The government's new National Cyber Security Centre officially opens today in Victoria, London - with the ribbon being cut by renowned cybersecurity expert, the Queen.
Described as an "operational nerve centre to manage cyber incidents," the NCSC is part of GCHQ and cost a reported £1.9 billion.
The Queen and Duke of Edinburgh will be given a tour of the new building, accompanied by government bods including Chancellor Phillip Hammond, Home Secretary Amber Rudd and Defence Secretary Sir Michael Fallon. At the end of the tour, the Queen will reveal a commemorative plaque and "sign an official photograph." How very digital.
The centre isn't actually new, having been busy combating threats since October last year - it's just the official opening today. Its Technical Director, Dr Ian Levy, says the NCSC is "actively working to reduce the harm caused by cyber attacks against the UK and will use the government as a guinea pig for all the measures we want to see done by industry at national scale.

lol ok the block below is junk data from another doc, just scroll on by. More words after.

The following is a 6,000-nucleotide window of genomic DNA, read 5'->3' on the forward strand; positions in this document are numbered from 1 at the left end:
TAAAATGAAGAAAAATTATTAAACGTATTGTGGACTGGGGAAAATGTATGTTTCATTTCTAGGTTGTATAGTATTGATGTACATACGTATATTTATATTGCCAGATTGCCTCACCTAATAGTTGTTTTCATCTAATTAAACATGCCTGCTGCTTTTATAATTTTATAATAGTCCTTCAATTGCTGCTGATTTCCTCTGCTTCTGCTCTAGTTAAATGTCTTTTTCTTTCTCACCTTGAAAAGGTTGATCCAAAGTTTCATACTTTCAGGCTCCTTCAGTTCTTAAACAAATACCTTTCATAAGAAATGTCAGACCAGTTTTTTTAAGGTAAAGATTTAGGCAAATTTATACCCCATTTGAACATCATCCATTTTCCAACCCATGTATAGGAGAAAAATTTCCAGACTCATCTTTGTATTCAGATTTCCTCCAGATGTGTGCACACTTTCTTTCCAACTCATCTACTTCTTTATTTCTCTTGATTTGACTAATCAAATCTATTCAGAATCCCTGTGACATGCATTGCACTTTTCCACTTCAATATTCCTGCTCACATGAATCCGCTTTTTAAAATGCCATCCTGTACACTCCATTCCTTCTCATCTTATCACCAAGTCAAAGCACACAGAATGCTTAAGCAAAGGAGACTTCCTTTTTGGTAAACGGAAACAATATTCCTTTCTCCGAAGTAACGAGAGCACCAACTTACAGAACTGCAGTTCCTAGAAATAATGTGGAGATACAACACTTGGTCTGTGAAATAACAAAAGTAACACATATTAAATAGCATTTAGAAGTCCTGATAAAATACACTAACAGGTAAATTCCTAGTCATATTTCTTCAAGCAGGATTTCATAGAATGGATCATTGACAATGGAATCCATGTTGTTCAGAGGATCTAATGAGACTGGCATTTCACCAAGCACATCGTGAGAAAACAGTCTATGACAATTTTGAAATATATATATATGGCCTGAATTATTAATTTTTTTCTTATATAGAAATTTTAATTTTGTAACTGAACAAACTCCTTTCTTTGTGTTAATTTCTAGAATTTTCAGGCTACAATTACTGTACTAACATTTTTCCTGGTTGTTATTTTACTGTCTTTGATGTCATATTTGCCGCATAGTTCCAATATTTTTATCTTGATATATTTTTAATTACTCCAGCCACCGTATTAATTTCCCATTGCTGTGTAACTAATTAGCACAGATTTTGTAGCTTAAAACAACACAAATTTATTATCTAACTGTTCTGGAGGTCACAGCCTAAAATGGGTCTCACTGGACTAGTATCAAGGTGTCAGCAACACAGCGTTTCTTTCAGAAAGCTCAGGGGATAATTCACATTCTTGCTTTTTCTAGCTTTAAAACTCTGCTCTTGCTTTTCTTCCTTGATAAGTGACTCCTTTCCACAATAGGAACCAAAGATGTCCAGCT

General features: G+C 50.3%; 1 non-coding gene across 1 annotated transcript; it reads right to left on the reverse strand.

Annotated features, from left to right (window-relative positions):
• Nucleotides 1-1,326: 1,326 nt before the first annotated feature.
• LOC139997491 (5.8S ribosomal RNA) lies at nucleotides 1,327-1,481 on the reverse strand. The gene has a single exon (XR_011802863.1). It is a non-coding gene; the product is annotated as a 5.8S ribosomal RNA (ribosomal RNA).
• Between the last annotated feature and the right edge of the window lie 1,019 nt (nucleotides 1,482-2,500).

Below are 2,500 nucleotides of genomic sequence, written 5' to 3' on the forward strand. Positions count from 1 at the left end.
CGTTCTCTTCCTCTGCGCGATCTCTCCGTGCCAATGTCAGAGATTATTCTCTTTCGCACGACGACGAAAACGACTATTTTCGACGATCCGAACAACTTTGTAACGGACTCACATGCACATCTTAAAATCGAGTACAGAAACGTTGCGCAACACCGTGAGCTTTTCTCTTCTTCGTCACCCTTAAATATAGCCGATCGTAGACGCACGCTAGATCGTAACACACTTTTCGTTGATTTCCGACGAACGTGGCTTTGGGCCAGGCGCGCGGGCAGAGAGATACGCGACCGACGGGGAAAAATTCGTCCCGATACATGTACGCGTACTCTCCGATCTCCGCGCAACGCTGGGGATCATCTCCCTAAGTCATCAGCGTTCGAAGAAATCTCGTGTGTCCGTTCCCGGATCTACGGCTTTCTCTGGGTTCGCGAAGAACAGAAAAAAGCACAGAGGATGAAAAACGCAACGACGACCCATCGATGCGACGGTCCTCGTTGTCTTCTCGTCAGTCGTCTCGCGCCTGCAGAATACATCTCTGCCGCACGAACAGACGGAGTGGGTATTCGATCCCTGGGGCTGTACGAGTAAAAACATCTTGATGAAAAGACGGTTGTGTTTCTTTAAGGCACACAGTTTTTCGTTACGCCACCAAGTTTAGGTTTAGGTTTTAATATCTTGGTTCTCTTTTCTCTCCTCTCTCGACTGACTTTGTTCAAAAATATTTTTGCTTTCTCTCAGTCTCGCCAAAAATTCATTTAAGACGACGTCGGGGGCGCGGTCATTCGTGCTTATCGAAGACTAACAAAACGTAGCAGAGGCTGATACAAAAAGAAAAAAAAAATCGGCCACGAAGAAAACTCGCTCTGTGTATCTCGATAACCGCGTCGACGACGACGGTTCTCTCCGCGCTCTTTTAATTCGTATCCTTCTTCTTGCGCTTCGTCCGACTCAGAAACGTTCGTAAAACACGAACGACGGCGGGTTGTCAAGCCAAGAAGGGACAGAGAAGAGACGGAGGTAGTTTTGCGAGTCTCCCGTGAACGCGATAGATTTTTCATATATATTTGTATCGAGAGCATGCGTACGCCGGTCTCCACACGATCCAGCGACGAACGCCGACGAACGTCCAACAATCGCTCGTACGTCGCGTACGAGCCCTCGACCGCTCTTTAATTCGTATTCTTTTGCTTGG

“[...] These initiatives illustrate the sort of cutting edge innovation the NCSC will spearhead to make Britain as safe as possible to both live and work online – and we’ll do it transparently, driven by evidence and publishing our results.”
Speaking of transparency, the NCSC doesn't seem to have been overly concerned about securing its official Twitter account, using a Gmail address and choosing not to enable the option to require someone trying to reset the password to enter the associated email first:
Using a Gmail address isn't in itself necessarily a security problem, if the address is secured with 2-factor authentication (though this is also not infallible), but we shouldn't even be able to see which email service they're using. There's a simple tickbox in the Twitter settings to require personal information to reset the password, and they've failed to tick it. Contrast with the Royal Family's Twitter, for instance:
I don't know about you, but I feel reassured that these guys know what they're doing. [ITV News]